On February 29th Jonathan Wells published a short review of a scientific paper by Maurice et al. (2008). You can read the original Wells posting at: The Irrelevance of Darwinian Evolution to Antibiotic Resistance.
Wells was trying to make a point. Concerning the work from Dardel's lab (Maurice et al, 2008), Wells claimed ...
Yet Darwinian evolution had nothing to do with it.We all know how creationists use the word "Darwinism." Most of the time, it's a synonym for evolution. All of the time, it's an attempt to obfuscate and confuse their audience. What Wells is saying is that evolution had nothing to do with the paper. All that happened was a bit of genetics. According to Wells, "Darwin's theory of the origin of species by natural selection" was not involved.
First, some bacteria happen to have a very complex enzyme (acetyltransferase), the origin of which Darwinism hasn’t really explained. Come to think of it, most cases of antibiotic resistance (including resistance to penicillin) involve complex enzymes, and the only “explanations” for them put forward by Darwinists are untestable just-so stories about imaginary mutations over unimaginable time scales.
Second, the acetyltransferase story is about minor changes in an existing species of bacteria. But Darwin’s theory isn’t really about how existing species change over time. People had been observing those long before 1859, and most of the new insights we’ve gained since then have come from genetics, not Darwinism. Yet Mendel’s theory of genetics contradicted Darwin’s, and Darwinists rejected Mendelian genetics for half a century. And although an understanding of genetics is important when dealing with antibiotic resistance, Darwin’s theory of the origin of species by natural selection is not.
Third, Dardel and his colleagues made their discovery using protein crystallography. They were not guided by Darwinian evolutionary theory; in fact, they had no need of that hypothesis.
The senior author of the paper posted a comment on Pharyngula saying, "Actually, we did indeed use darwinian evolution within this work (something unusual in structural biology)." [see Why the Right People Hate IDiots, and links within that posting].
Michael Egnor gallops to the defense of his hero. Today he posted a rebuttal to my criticism of him and Wells [Dr. Larry Moran, Darwinism, and Vicious Personal Invective]. Here's what Egnor says,
Dr. Wells pointed out that research on antibiotic resistance wasn’t guided by Darwinian evolutionary theory. That evolution occurred — that is, that the population of bacteria changed over time — is obviously true, and obviously was relevant to the antibiotic resistance research. Dr. Wells made the observation that the research owed little to Darwin’s theory that all biological complexity arose by natural selection without teleology.This is an incredible admission from a creationist. Egnor admits that the bacteria evolved. He then goes on to define some bizarre version of "Darwin's theory."1 But the cat is out of the bag. What we see here folks, is the recognition that there is a distinction between Darwinism and evolution by natural selection. We're still not clear about the difference but it seems that bacteria can evolve resistance to antibiotics.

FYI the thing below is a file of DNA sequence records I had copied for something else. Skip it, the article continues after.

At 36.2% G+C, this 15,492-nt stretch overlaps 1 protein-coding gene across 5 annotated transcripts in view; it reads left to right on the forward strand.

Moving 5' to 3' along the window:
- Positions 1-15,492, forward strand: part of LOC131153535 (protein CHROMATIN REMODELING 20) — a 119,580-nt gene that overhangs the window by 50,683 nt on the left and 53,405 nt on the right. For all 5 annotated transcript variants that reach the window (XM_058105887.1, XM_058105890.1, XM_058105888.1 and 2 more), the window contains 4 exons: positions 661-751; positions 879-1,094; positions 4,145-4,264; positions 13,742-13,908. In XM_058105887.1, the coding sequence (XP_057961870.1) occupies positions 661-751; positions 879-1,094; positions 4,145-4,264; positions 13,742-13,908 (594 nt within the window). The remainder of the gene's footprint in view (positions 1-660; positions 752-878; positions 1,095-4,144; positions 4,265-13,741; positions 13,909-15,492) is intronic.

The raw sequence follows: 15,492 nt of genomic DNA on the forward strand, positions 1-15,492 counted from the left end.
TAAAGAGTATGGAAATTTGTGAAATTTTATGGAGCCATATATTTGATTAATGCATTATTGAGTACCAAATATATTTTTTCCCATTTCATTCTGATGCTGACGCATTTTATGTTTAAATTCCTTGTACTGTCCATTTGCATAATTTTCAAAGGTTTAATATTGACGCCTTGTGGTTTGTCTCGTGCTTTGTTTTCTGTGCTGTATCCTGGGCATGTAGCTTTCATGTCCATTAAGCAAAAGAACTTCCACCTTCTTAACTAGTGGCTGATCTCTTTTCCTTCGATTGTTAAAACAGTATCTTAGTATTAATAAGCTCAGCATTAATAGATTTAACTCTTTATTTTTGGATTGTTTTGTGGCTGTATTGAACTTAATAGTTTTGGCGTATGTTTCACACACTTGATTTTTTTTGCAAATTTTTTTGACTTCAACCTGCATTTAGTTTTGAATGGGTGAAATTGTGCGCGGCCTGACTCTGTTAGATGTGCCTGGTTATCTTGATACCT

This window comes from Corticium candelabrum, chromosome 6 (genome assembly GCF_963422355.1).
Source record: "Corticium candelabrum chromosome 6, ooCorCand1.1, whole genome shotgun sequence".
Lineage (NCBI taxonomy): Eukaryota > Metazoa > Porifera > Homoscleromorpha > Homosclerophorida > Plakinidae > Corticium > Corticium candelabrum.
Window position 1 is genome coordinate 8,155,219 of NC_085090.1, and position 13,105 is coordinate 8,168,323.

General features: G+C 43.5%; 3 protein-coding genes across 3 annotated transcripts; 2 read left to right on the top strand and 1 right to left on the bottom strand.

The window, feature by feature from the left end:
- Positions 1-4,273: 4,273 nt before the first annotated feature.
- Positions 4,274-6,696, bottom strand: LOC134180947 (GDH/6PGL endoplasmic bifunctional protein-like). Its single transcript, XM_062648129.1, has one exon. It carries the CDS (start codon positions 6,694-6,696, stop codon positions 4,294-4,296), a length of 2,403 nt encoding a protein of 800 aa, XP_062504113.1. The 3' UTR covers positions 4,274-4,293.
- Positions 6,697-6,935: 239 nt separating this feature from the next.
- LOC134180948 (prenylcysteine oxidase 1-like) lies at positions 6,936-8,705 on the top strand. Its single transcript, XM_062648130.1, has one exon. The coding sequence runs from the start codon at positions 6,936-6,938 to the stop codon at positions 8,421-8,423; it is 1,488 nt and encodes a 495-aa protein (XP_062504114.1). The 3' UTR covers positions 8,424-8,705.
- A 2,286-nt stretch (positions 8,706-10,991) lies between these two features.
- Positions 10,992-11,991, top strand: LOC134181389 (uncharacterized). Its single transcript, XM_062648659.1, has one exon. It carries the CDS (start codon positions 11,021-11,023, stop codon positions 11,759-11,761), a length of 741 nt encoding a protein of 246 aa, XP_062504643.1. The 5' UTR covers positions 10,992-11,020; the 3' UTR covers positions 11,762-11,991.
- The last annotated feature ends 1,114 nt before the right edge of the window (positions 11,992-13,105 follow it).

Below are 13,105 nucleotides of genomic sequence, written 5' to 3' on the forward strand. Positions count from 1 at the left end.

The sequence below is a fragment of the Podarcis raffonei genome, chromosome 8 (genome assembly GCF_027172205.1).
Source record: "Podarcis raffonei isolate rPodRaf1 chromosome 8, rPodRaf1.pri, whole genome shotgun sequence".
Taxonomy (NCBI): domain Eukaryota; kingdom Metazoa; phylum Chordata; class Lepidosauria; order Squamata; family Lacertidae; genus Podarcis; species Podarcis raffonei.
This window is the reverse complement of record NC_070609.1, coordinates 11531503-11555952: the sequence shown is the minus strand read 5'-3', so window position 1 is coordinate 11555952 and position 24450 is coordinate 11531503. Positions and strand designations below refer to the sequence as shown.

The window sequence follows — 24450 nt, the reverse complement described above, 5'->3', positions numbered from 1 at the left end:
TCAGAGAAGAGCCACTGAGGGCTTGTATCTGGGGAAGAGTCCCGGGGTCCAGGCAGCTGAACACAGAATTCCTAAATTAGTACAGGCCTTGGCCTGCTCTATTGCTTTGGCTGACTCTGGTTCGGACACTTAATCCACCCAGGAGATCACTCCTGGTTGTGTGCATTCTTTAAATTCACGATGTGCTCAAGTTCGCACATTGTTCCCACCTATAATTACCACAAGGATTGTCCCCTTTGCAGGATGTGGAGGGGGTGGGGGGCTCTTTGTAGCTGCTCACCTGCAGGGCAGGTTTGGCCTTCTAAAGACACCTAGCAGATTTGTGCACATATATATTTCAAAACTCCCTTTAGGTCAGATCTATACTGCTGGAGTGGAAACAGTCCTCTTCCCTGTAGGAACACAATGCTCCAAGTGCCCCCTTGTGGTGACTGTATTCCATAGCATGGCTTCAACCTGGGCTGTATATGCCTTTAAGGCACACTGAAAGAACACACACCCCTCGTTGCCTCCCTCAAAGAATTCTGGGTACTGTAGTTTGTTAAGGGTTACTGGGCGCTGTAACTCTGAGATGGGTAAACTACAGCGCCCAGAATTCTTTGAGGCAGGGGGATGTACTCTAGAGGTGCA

Egnor admits that the paper used evolution but it just wasn't Darwinism.
Now let's see if Jonathan Wells agrees. I'll apologize to Wells if he will post a comment here, or on Evolution News & Views, agreeing to the following ..
I, Jonathan Wells, agree that Maurice et al. (2006) employed evolution by natural selection in their methodology. My position is that evolution by natural selection is not what I mean when I use the word Darwinian.Note that I'm not asking him to agree that "Darwinism" was involved in the paper. All he has to do is admit that evolution by natural selection is not what he means when he uses the word "Darwinian."
Michael Egnor has indicated that this is what Wells actually means. Now let's see if Wells himself will admit it.
1. The standard version of Darwin's Theory of Evolution by Natural Selection is that populations evolve due to the differential survival of individuals with a fitter genotype.
Maurice, F., Broutin, I., Podglajen, I., Benas, P., Collatz, E. and Dardel, F. (2008) Enzyme structural plasticity and the emergence of broad-spectrum antibiotic resistance. EMBO Rep. 2008 Feb 22 [Epub ahead of print] [PubMed]